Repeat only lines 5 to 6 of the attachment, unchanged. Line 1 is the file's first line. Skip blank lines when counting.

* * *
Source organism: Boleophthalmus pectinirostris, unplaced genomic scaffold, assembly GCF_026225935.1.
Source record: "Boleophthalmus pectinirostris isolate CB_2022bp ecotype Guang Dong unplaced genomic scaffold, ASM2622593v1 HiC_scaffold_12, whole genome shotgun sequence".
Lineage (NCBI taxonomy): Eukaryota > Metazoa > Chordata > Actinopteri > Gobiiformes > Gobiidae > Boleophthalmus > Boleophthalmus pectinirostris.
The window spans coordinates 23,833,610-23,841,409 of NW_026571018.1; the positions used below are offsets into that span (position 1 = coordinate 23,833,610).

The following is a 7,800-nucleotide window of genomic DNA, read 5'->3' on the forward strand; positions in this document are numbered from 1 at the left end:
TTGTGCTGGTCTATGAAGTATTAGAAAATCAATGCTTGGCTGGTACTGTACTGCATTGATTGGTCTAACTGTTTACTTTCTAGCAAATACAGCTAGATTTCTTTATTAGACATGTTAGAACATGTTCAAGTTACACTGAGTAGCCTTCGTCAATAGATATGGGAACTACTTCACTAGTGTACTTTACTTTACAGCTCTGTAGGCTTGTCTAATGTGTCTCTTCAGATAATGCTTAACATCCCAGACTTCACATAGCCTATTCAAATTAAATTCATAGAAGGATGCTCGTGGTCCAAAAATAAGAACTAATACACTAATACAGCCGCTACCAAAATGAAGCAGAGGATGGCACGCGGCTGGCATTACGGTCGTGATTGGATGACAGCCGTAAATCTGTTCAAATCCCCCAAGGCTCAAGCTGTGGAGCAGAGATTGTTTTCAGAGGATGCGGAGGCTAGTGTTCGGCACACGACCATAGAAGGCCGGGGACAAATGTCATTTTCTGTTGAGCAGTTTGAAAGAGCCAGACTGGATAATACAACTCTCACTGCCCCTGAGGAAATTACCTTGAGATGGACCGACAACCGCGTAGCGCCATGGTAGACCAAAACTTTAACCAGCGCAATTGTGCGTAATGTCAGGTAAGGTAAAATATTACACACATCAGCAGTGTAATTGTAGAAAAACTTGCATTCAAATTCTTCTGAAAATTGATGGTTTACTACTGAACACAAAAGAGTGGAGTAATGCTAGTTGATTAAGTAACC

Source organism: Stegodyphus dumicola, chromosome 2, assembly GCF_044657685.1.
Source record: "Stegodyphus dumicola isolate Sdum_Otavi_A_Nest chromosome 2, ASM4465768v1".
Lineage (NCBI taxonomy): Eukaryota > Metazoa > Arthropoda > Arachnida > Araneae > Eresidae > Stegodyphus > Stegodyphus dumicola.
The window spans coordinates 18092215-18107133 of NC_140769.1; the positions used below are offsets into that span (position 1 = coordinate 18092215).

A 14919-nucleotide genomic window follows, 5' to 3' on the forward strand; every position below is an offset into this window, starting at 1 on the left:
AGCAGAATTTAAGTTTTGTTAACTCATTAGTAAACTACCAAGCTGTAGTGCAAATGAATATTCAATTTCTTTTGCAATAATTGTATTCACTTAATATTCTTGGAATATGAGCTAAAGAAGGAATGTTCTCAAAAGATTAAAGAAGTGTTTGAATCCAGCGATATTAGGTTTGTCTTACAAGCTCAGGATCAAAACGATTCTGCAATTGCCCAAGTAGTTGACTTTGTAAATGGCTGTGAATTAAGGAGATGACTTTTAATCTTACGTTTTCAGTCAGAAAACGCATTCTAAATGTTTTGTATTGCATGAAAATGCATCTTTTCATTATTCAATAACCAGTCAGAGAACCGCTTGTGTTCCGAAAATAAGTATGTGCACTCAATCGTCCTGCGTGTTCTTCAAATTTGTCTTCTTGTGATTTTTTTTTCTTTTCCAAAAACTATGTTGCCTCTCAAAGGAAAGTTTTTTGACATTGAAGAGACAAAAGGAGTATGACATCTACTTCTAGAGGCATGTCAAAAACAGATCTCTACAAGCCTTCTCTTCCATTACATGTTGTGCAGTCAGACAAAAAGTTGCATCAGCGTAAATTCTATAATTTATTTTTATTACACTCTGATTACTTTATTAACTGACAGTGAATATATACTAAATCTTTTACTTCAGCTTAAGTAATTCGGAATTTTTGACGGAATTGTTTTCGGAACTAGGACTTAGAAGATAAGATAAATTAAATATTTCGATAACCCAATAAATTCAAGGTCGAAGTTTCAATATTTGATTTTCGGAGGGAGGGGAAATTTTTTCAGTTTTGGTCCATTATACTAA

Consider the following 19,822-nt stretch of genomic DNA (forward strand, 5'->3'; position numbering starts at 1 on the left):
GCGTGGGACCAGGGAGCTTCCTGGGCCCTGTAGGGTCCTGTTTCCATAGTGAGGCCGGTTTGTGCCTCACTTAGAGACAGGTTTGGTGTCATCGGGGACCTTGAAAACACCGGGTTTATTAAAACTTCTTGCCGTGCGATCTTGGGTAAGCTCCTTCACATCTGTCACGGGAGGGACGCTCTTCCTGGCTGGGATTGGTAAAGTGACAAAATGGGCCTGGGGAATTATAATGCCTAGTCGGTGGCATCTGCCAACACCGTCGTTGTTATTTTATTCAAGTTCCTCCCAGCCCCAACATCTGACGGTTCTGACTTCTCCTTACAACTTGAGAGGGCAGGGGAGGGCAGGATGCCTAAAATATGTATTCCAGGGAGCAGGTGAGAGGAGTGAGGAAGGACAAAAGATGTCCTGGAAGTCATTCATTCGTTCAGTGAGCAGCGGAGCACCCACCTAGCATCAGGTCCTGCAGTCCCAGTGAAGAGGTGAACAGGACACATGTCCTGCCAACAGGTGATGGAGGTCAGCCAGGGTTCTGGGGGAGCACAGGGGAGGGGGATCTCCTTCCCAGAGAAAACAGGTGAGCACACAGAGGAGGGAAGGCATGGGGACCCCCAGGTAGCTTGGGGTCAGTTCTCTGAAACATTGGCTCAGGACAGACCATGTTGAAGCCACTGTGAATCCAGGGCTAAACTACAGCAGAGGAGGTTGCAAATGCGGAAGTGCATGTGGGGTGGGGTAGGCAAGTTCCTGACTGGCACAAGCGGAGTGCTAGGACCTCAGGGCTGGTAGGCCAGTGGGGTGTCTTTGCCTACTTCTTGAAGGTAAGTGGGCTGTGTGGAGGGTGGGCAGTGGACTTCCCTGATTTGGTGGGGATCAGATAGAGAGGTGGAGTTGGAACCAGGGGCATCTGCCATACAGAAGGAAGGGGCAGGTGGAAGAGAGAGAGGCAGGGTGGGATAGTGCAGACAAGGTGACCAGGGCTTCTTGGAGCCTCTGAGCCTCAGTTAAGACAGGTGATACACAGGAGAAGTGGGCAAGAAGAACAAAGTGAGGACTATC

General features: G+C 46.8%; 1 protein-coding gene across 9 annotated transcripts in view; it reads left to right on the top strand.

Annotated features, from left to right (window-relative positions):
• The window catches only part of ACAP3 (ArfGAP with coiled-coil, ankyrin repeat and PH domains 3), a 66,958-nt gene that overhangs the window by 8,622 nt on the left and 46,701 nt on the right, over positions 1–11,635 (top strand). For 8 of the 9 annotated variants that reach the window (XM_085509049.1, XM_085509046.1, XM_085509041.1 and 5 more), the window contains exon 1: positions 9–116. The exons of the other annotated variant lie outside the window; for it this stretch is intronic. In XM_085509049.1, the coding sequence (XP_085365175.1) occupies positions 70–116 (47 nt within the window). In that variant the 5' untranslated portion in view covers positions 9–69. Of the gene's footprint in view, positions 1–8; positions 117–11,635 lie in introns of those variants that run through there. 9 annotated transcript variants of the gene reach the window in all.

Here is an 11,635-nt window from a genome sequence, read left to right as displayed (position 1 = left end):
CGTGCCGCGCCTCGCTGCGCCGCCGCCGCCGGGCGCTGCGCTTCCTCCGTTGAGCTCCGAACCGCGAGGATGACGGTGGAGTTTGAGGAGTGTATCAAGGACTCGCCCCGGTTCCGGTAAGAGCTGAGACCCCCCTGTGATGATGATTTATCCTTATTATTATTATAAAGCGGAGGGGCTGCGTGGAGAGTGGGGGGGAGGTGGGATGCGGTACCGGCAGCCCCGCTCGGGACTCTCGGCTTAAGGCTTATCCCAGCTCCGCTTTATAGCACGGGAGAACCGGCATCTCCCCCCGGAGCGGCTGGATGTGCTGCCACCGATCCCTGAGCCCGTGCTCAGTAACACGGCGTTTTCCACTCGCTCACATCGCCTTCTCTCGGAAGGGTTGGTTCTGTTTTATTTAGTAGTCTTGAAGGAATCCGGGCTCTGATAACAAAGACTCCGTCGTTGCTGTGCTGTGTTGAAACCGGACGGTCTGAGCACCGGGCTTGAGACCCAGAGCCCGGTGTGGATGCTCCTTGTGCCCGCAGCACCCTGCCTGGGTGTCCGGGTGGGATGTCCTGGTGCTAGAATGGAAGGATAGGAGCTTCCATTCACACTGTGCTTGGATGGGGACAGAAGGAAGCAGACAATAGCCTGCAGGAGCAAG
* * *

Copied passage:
The following is a 7,800-nucleotide window of genomic DNA, read 5'->3' on the forward strand; positions in this document are numbered from 1 at the left end:
TTGTGCTGGTCTATGAAGTATTAGAAAATCAATGCTTGGCTGGTACTGTACTGCATTGATTGGTCTAACTGTTTACTTTCTAGCAAATACAGCTAGATTTCTTTATTAGACATGTTAGAACATGTTCAAGTTACACTGAGTAGCCTTCGTCAATAGATATGGGAACTACTTCACTAGTGTACTTTACTTTACAGCTCTGTAGGCTTGTCTAATGTGTCTCTTCAGATAATGCTTAACATCCCAGACTTCACATAGCCTATTCAAATTAAATTCATAGAAGGATGCTCGTGGTCCAAAAATAAGAACTAATACACTAATACAGCCGCTACCAAAATGAAGCAGAGGATGGCACGCGGCTGGCATTACGGTCGTGATTGGATGACAGCCGTAAATCTGTTCAAATCCCCCAAGGCTCAAGCTGTGGAGCAGAGATTGTTTTCAGAGGATGCGGAGGCTAGTGTTCGGCACACGACCATAGAAGGCCGGGGACAAATGTCATTTTCTGTTGAGCAGTTTGAAAGAGCCAGACTGGATAATACAACTCTCACTGCCCCTGAGGAAATTACCTTGAGATGGACCGACAACCGCGTAGCGCCATGGTAGACCAAAACTTTAACCAGCGCAATTGTGCGTAATGTCAGGTAAGGTAAAATATTACACACATCAGCAGTGTAATTGTAGAAAAACTTGCATTCAAATTCTTCTGAAAATTGATGGTTTACTACTGAACACAAAAGAGTGGAGTAATGCTAGTTGATTAAGTAACC